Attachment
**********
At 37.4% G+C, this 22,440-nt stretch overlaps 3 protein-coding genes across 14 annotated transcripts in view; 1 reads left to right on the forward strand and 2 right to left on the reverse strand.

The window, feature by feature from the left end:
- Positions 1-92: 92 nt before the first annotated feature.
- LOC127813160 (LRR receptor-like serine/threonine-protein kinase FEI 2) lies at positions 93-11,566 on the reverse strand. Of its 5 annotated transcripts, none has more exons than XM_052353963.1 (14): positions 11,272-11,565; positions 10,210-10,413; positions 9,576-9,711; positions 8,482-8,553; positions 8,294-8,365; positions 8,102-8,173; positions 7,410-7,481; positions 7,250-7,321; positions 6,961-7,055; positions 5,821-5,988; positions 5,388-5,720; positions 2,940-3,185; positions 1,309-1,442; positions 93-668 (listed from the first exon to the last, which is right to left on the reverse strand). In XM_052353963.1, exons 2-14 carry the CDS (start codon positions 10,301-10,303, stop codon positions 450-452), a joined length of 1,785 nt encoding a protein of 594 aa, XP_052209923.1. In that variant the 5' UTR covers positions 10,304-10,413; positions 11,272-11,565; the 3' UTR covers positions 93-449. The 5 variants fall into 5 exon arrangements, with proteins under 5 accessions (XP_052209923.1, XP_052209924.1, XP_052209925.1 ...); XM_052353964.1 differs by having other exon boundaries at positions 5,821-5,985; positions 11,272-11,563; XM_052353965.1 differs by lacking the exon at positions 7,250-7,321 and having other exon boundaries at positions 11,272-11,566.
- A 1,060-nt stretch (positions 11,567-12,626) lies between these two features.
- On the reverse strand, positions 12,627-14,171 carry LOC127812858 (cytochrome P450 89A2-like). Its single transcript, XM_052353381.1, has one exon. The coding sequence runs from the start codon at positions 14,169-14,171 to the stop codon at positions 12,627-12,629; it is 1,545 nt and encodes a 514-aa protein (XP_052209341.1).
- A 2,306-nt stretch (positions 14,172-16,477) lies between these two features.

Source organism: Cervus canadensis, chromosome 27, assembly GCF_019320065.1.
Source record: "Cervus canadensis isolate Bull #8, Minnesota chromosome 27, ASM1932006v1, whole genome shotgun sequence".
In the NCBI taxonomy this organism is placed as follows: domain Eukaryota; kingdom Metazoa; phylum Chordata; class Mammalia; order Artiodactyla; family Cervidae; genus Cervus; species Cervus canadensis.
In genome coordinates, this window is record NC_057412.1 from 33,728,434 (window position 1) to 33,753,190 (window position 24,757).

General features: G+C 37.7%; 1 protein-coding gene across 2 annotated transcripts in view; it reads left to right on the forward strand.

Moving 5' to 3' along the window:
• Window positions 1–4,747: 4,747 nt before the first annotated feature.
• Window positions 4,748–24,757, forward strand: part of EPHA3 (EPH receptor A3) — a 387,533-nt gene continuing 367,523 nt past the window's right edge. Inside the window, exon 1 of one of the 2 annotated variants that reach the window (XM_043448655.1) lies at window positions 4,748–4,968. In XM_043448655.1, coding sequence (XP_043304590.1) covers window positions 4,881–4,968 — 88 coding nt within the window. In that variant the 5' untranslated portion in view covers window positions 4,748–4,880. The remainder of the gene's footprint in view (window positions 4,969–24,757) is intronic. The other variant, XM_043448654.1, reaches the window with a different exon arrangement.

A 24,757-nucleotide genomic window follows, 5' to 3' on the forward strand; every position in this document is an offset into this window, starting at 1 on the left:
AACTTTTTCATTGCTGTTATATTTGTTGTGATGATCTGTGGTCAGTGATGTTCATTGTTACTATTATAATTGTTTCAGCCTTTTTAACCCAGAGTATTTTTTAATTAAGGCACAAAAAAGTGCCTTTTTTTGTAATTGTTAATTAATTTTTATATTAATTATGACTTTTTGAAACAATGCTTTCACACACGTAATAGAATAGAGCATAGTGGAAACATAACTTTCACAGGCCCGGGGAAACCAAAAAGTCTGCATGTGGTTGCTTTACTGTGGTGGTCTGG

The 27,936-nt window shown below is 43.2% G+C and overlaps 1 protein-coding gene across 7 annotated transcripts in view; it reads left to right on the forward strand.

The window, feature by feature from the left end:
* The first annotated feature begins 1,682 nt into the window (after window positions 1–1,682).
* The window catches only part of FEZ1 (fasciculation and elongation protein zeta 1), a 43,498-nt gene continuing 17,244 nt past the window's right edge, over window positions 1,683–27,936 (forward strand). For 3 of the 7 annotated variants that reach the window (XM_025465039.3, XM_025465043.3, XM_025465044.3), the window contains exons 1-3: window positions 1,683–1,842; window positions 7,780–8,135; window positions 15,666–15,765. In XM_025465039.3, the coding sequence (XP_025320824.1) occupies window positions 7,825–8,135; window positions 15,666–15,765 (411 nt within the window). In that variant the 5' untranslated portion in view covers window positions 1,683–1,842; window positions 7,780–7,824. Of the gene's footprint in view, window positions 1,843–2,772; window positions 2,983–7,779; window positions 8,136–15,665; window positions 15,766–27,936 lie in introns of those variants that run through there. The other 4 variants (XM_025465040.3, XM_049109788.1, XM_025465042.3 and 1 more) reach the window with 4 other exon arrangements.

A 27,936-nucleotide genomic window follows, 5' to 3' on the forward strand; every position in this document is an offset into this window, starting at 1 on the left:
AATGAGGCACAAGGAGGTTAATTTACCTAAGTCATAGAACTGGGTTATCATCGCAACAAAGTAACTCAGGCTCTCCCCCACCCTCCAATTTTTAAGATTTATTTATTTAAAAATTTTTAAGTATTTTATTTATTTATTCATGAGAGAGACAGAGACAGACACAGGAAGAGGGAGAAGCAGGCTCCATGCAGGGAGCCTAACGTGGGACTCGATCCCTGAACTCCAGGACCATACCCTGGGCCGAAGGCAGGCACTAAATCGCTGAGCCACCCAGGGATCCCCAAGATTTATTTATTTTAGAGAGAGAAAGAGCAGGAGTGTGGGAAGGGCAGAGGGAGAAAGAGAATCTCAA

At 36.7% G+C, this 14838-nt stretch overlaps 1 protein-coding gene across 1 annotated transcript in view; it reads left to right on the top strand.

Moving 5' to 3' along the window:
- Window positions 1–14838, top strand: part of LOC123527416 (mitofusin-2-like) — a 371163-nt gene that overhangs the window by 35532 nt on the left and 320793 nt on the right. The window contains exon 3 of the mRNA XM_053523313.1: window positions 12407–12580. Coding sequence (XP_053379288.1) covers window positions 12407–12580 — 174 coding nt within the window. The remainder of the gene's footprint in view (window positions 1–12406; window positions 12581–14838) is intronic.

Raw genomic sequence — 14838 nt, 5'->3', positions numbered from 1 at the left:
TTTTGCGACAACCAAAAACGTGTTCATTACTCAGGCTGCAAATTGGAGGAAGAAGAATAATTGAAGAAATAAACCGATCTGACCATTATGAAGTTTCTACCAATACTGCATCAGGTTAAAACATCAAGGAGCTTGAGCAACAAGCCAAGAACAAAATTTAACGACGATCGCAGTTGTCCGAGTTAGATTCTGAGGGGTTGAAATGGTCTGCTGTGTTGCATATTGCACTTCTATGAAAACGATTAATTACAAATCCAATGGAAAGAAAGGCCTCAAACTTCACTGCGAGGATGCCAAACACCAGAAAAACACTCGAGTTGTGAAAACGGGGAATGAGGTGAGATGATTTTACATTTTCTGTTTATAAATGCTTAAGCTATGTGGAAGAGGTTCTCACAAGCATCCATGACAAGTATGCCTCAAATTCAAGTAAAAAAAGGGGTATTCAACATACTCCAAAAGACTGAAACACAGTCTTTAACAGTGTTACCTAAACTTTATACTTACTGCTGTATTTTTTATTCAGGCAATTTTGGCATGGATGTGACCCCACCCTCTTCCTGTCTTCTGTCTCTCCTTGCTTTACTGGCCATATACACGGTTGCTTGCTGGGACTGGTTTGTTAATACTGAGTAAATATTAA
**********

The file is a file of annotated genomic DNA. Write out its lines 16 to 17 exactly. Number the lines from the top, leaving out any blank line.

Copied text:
A 24,757-nucleotide genomic window follows, 5' to 3' on the forward strand; every position in this document is an offset into this window, starting at 1 on the left:
AACTTTTTCATTGCTGTTATATTTGTTGTGATGATCTGTGGTCAGTGATGTTCATTGTTACTATTATAATTGTTTCAGCCTTTTTAACCCAGAGTATTTTTTAATTAAGGCACAAAAAAGTGCCTTTTTTTGTAATTGTTAATTAATTTTTATATTAATTATGACTTTTTGAAACAATGCTTTCACACACGTAATAGAATAGAGCATAGTGGAAACATAACTTTCACAGGCCCGGGGAAACCAAAAAGTCTGCATGTGGTTGCTTTACTGTGGTGGTCTGG